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02 July 2015

Physicists Claim Universe 'Rings' Like Crystal Glass

Not unlike the fading tones of a ringing crystal goblet, the spacetime continuum and the universe itself may be oscillating through billions of years of cosmic time, say two U.S. physicists.

In a paper recently published in The Astronomical Journal, physicists Harry Ringermacher and Lawrence Mead at the University of Southern Mississippi (USM) in Hattiesburg, detail analysis of some 400 Type 1a supernova data points against cosmic look-back time. They conclude that the speed of the expansion of the universe has varied at least seven times during its 13.8 billion year history.

“We found that the universe has been wiggling during its expansion and that 7 such “cycles” or oscillations have occurred since the beginning of time,” Ringermacher, a USM adjunct professor of physics and the paper’s lead author, told me. “Each wiggle or cycle consists of a slow-down, followed by a speed-up, followed by a slow-down.”

Ringermacher says that they also observed secondary harmonics of those wiggles at 14 and 21 cycles, akin to such secondary harmonics produced by musical instruments. If one thinks of the 3-dimensional expanding volume of the universe as a 2-dimensional glass, he explains, then a tap on the glass will cause it to ring or oscillate.

We postulated the existence of a “scalar field,” a non-directional variable force in spacetime, he says, that is essentially the same as the one responsible for inflation, but which penetrates into the present epoch. Ringermacher notes that this scalar field is possibly the cause of the oscillations.

“So, this new model replaces the traditional dark matter term in Einstein’s equations with an oscillating term,” said Ringermacher. “In reality, the “wave” has properties of both dark matter and dark energy.”

With the discovery of dark energy in 1998, astronomers recognized that the universe had actually transitioned from a decelerating cosmos to an accelerating cosmos at least once — when the universe was roughly half its current age.

But the key to the new research lies in a novel way of plotting Type 1a supernova data, using what the authors describe in their paper as a “model-independent plot” of the radius of the universe against cosmic look-back time. The extremely bright Type 1a supernovae are widely regarded as astrophysical “standard candles” for measuring the universe’s expansion.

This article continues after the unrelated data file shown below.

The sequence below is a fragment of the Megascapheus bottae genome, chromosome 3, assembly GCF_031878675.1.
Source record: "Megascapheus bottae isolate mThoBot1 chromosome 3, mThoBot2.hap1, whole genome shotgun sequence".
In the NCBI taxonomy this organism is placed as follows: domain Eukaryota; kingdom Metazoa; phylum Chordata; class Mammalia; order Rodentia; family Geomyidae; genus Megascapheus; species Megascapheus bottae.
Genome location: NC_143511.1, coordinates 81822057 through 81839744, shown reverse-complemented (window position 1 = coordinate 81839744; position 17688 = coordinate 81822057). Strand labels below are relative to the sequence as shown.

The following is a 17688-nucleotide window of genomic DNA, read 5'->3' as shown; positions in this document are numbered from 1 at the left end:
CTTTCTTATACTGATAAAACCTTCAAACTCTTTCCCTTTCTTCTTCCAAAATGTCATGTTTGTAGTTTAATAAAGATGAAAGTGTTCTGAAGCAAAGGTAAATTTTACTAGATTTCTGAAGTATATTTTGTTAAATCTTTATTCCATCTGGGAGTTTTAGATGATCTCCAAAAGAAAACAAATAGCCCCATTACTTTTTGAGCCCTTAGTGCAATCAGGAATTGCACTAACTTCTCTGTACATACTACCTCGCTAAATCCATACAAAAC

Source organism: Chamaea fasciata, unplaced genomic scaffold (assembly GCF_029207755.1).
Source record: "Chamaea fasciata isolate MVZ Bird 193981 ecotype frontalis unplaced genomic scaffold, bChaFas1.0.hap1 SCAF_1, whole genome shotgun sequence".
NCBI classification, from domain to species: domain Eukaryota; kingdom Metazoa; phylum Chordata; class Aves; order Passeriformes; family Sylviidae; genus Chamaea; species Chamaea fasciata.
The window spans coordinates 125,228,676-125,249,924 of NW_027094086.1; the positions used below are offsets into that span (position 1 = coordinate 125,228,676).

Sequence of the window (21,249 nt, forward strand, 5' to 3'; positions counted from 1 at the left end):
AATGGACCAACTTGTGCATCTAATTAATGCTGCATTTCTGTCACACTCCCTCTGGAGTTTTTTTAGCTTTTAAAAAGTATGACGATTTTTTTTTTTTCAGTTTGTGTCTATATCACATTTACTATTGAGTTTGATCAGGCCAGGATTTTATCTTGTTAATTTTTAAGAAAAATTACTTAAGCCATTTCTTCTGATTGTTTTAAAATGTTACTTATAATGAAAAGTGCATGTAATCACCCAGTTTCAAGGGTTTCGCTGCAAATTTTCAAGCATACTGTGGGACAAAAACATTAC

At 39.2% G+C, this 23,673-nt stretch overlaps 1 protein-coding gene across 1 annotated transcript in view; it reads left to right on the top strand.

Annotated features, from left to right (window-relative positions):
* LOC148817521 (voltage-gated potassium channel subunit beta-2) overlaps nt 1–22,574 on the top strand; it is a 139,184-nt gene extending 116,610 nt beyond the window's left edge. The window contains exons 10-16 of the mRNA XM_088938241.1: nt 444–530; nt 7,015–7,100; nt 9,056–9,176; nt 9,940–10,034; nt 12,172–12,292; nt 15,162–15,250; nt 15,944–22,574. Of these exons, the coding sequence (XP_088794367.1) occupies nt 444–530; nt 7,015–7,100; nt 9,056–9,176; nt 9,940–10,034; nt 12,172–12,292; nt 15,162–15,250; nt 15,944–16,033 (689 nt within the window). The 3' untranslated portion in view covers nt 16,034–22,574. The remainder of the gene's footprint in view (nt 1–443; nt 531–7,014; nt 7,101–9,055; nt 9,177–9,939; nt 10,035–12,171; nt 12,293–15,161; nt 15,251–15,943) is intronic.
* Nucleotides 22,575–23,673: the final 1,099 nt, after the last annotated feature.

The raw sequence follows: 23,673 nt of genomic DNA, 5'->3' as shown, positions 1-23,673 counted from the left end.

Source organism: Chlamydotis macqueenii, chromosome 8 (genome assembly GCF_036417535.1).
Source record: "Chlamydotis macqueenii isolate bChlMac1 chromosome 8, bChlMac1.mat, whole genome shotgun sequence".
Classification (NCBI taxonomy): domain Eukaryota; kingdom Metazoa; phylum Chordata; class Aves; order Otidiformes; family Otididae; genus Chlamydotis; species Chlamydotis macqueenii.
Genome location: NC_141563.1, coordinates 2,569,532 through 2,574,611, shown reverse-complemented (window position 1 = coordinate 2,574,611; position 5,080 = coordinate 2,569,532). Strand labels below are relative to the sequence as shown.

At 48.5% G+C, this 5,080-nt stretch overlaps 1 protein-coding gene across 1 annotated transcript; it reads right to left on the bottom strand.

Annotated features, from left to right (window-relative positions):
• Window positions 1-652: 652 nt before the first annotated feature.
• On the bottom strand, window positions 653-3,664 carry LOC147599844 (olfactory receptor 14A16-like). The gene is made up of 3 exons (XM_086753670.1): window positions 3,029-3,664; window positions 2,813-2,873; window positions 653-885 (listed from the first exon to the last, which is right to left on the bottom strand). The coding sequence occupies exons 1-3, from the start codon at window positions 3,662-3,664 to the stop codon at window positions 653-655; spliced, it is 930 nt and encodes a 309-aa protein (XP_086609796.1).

“By discovering a reliable new way to plot the distances of supernova events against time we were able to see features in the data that heretofore were obscured,” said Ringermacher. He notes that the oscillations they observed across the metric of time would not be as obvious in terms of redshift.

Publicly available data, largely culled from the 2011 Supernova Legacy Survey (SNLS-3), enabled Ringermacher and Mead to come up with their results. “We analyzed the data 4 independent ways and found the 7 cycle signal in all methods along with 2 multiples of this frequency at 14 and 21 cycles,” said Ringermacher.

At what time intervals would these oscillations have occurred?

They appeared in the data between 8.3 billion years ago and 1.4 billion years ago, says Ringermacher, and appear to continue even to the present but are very small.

“The very earliest [such] oscillations, according to our new model, occurred approximately 500 million years after the big bang and indicated a significant deceleration of the universe,” said Ringermacher. “This first slow-down was significantly greater than that predicted by the standard model of big bang cosmology.”

Ringermacher says this deceleration at early times may explain why observations of the early universe show more galactic structure than predicted. The deceleration could have allowed matter to coalesce into stars and proto-galaxies.

In their paper, the authors note that the best confirmation would be with new information contained in a new Type 1a supernova data set hopefully coming out soon.

If confirmed, what do these oscillations tell us about the big bang or the makeup of the universe itself?

“A more remote possibility is that this “wave” is the result of a collision between our universe and another; implying that dark matter and dark energy are related to events in higher dimensions,” said Ringermacher.